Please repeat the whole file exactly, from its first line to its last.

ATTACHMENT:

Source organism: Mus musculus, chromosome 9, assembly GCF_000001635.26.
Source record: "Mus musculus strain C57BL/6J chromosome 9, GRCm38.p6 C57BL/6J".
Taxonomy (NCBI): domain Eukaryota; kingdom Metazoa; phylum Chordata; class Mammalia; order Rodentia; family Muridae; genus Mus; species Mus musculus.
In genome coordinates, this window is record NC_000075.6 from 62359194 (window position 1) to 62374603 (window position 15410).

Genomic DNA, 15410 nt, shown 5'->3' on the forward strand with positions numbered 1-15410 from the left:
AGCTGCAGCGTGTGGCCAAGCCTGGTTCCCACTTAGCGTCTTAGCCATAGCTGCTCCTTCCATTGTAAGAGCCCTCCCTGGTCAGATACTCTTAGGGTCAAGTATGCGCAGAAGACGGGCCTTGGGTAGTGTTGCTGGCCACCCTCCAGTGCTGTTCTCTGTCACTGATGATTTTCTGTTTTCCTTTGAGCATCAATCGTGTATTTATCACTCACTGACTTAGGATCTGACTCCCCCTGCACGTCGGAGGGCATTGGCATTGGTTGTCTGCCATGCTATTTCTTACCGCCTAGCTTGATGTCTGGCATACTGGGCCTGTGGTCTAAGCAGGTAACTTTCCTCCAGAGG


Source organism: Mus musculus, chromosome 9, assembly GCF_000001635.26.
Source record: "Mus musculus strain C57BL/6J chromosome 9, GRCm38.p6 C57BL/6J".
Taxonomy (NCBI): domain Eukaryota; kingdom Metazoa; phylum Chordata; class Mammalia; order Rodentia; family Muridae; genus Mus; species Mus musculus.
In genome coordinates, this window is record NC_000075.6 from 62359194 (window position 1) to 62374603 (window position 15410).

Genomic DNA, 15410 nt, shown 5'->3' on the forward strand with positions numbered 1-15410 from the left:
AGCTGCAGCGTGTGGCCAAGCCTGGTTCCCACTTAGCGTCTTAGCCATAGCTGCTCCTTCCATTGTAAGAGCCCTCCCTGGTCAGATACTCTTAGGGTCAAGTATGCGCAGAAGACGGGCCTTGGGTAGTGTTGCTGGCCACCCTCCAGTGCTGTTCTCTGTCACTGATGATTTTCTGTTTTCCTTTGAGCATCAATCGTGTATTTATCACTCACTGACTTAGGATCTGACTCCCCCTGCACGTCGGAGGGCATTGGCATTGGTTGTCTGCCATGCTATTTCTTACCGCCTAGCTTGATGTCTGGCATACTGGGCCTGTGGTCTAAGCAGGTAACTTTCCTCCAGAGG